He can just stay there

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He can just stay there

The recent press conference in Pyongyang held by Rev. Han Sang-ryeol, standing adviser to the Korea Alliance for Progressive Movement, is a consummate compilation of sophist remarks and ludicrous statements. Regarding the Cheonan sinking, which took the lives of 46 South Korean soldiers, he said: “Lee Myung-bak is the main culprit behind the tragedy.” He added that the incident could be a case of fraud pursued by both the United States, which did not want to lose its leverage in its alliance with South Korea and Japan, and the Lee Myung-bak administration, which wanted to take advantage of the incident for political gains in the local election. We are shocked by his preposterous remarks.

In North Korea, he praised North Korean leader Kim Jong-il, saying things such as: “I was deeply impressed by your modest attitude, strong sense of humor and bright smiles,” while calling our president “Mr. Lee or Elder Lee.” (President Lee is an elder in the Presbyterian Church.) In prayer, too, he called Kim Jong-il “the general,” while calling the government in the South a “puppet regime.” That shows, in explicit terms, how he perceives the world: He has blind faith in the renegade country.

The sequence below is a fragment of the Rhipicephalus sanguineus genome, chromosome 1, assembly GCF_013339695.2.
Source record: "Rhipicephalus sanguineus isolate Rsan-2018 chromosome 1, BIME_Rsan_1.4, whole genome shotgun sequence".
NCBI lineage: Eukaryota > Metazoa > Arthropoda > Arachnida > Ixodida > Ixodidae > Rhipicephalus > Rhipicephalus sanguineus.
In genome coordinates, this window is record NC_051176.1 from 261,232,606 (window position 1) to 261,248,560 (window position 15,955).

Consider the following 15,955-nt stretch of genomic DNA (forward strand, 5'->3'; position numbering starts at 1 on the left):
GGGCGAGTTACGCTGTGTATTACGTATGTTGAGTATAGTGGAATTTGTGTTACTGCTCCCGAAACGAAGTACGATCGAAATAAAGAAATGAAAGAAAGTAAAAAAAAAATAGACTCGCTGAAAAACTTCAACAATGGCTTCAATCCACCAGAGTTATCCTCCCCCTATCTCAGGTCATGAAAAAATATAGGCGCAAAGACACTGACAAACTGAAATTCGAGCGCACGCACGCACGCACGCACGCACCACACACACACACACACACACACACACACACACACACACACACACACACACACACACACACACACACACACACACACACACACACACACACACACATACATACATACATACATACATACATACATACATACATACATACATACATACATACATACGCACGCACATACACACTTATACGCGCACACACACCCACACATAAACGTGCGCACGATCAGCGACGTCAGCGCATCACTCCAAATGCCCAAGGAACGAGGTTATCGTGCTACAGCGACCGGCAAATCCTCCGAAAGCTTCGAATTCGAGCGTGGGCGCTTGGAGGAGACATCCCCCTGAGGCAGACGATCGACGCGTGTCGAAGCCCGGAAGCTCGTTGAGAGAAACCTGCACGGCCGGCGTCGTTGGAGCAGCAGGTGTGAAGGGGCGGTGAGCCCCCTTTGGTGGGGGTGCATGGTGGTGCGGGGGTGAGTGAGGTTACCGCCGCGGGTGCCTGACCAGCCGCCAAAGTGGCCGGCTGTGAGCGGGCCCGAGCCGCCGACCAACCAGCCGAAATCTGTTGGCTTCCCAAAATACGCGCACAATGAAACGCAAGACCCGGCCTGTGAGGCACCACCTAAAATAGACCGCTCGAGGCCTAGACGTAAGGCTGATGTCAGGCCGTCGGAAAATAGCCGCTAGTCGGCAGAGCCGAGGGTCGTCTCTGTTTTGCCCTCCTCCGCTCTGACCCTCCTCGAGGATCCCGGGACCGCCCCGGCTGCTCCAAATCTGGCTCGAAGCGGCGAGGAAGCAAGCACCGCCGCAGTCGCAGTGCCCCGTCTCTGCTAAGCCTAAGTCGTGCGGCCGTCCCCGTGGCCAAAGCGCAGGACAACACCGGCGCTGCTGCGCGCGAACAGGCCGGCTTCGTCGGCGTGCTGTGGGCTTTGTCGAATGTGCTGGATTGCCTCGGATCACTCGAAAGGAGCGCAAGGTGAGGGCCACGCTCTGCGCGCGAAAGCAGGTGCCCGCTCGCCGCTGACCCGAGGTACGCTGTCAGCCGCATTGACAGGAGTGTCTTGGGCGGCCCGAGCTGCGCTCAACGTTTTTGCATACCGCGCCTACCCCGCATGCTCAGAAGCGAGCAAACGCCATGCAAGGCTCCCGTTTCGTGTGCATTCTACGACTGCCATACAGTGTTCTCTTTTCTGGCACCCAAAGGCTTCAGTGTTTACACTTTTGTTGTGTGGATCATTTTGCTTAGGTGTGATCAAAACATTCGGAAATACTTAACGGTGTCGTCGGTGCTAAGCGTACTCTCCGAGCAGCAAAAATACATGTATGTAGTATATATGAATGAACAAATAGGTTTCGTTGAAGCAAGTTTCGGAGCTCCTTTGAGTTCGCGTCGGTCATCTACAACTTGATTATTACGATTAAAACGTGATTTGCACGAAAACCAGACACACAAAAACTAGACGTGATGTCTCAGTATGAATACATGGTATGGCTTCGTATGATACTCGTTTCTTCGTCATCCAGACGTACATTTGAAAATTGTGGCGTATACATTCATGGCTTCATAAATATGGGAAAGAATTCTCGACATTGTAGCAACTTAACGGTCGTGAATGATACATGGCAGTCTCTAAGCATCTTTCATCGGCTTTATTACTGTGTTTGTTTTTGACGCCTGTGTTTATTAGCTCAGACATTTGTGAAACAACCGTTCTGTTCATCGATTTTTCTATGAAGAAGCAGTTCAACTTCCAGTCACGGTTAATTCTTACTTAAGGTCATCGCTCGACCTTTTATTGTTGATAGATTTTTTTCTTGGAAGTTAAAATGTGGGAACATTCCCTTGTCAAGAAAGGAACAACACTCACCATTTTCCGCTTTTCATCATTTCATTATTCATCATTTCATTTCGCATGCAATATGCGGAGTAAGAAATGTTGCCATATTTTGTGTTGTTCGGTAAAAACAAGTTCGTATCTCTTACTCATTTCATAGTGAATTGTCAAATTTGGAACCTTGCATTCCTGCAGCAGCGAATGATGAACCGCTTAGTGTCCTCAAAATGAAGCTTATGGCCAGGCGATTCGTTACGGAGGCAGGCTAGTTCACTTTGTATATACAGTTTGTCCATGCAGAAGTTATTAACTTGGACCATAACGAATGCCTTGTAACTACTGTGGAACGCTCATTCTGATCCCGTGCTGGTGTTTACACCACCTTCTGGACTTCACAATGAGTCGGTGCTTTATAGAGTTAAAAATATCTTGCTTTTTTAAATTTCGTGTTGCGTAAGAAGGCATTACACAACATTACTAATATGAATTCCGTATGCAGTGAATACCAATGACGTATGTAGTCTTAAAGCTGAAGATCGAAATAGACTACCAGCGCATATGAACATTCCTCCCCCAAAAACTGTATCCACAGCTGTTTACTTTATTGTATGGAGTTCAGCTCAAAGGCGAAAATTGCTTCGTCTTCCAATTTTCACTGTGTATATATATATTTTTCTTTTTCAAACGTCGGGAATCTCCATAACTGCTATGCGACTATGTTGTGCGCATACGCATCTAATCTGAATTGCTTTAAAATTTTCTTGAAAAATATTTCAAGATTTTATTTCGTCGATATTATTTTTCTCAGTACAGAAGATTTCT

If the remarks had been made by an average citizen, we may have been able to dismiss them. But he is one of the most influential leaders of the civic community in South Korea. He has appeared at various demonstrations against the government or the U.S., almost whenever those rallies are staged. He has called the Korean War a “patriotic unification war,” labeled the North’s military-first policy “politics for the peace of the Korean Peninsula,” and said North Korean spies and South Korean partisans are “patriotic martyrs for unification.”

The bigger problem is the Democratic Party and the liberal civic groups that supported him on major issues. We want to ask them: Do you really agree with his remarks on the North and share his ideas?

We believe that most of the people who have taken part in the rallies led by Han have done so to show their opposition to the government’s policies, not to side with North Korea or sympathize with his stance against the state. However, even a demonstration that begins with pure motives can devolve into an erratic one when Han or his irrational slogans appear. The opposition camp and civic groups should draw a clear line between these two kinds of demonstrations: one whose original intent remains intact and one that has been influenced by a dissident aiming to overthrow the state.

In the name of liberalism Han insults liberal groups, and in the name of priesthood he disgraces faithful Christians. If he likes North Korea so much, he should just stay there.
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